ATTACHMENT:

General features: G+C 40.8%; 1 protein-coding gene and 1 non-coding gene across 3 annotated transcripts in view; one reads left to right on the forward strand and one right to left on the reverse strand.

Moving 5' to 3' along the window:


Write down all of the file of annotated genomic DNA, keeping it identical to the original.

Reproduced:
General features: G+C 40.8%; 1 protein-coding gene and 1 non-coding gene across 3 annotated transcripts in view; one reads left to right on the forward strand and one right to left on the reverse strand.

Moving 5' to 3' along the window: